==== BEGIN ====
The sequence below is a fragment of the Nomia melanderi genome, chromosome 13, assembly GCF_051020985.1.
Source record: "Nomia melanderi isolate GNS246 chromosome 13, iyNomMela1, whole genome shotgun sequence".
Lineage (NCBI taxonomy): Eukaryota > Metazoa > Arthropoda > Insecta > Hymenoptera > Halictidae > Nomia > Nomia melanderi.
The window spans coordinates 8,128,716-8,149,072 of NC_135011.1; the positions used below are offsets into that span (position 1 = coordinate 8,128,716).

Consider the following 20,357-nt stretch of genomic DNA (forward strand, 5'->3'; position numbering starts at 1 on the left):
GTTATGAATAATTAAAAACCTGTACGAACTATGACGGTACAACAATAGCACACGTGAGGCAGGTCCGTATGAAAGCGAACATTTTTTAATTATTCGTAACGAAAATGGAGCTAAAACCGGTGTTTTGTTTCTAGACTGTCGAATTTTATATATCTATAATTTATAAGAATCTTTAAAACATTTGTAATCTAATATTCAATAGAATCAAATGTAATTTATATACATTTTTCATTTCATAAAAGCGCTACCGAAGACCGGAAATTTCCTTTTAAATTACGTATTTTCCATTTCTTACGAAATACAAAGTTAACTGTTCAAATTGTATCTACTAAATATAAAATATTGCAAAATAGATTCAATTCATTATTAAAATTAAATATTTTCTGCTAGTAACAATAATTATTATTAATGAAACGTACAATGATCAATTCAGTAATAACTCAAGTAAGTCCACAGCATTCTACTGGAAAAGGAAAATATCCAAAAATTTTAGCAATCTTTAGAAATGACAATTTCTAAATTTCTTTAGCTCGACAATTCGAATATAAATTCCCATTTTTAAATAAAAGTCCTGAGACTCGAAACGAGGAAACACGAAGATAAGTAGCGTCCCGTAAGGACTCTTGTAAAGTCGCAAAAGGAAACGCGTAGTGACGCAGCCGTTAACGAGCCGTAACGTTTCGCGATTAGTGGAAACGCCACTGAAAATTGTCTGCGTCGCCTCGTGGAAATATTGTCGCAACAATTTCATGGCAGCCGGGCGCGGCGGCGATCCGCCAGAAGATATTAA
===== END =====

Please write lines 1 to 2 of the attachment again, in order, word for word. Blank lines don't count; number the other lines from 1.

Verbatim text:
The sequence below is a fragment of the Nomia melanderi genome, chromosome 13, assembly GCF_051020985.1.
Source record: "Nomia melanderi isolate GNS246 chromosome 13, iyNomMela1, whole genome shotgun sequence".